Florida State Special Teams Disaster Part 1: The Punt Block

Although the Florida State Seminoles emerged victorious against the Florida Gators, they committed egregious errors on special teams. In Part 1 of this two-part ST disasterpiece, Chuck Zodda looks at the University of Florida’s punt block.

There is no doubt that the Florida State Seminoles won the national championship last season. It is in the record books. It is over. It is done. This year’s squad is ranked third in the College Football Playoff poll, but questions remain about how good they are. A number of close games to inferior competition have cast doubt on whether the Seminoles actually belong in the playoff. And, as viewers witnessed on Saturday, their special teams play is just as much of a question mark as their offense and defense.

The Setting

With one minute remaining in the first half, the Seminoles held a 21-9 lead over the Florida Gators. After a dismal series highlighted by two Jameis Winston incompletions, a false start penalty, and a three-yard run by Dalvin Cook, Florida State brought on their punt unit. There are two goals for the punt team – get the kick away and then get downfield to make the tackle.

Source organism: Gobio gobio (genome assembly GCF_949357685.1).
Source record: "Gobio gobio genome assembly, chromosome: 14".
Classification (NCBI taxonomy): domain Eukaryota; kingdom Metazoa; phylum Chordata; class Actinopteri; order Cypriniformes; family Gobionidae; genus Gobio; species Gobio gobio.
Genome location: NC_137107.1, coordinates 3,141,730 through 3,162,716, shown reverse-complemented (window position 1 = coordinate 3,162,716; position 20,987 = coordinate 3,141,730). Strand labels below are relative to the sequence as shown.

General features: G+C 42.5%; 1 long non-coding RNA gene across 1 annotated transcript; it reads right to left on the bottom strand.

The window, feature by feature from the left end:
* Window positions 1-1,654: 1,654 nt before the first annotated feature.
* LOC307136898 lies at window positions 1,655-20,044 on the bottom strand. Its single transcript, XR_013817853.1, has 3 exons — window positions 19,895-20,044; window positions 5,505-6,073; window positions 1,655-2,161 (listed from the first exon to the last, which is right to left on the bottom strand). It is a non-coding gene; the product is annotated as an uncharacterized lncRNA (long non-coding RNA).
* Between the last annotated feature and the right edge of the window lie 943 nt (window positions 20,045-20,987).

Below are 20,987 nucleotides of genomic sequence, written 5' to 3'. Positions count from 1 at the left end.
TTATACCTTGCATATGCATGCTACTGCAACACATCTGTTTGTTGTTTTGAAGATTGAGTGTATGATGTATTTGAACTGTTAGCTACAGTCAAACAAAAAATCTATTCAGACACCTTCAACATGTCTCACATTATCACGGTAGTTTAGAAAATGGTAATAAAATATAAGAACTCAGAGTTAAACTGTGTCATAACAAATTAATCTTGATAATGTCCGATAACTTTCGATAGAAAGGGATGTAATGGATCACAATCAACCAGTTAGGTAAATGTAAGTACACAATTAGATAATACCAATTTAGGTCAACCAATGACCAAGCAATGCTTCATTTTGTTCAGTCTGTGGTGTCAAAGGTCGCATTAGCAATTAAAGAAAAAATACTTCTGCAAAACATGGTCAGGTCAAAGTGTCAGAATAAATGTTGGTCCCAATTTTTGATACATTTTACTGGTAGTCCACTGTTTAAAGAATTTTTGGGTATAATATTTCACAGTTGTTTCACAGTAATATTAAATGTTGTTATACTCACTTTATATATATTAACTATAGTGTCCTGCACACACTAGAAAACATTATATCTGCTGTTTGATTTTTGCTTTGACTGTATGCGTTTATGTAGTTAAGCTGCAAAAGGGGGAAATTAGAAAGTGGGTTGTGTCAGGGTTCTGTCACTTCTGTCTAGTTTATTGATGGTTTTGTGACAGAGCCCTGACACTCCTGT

The second is obviously dependent on the first. Basic order of operations.The Florida State special teams unit appeared to have forgotten this, as their punt protection on this play was absolutely abysmal.

Punt “Shield”

The Seminoles lined up in what is known as “punt shield” protection. Punt shield protection differs from traditional punt protection, known as “punt spread” in a number of ways. Whereas punt spread protection looks very similar to a normal offensive line, punt shield protection places much bigger splits between linemen – typically two to four yards depending on the school. This creates a much wider formation.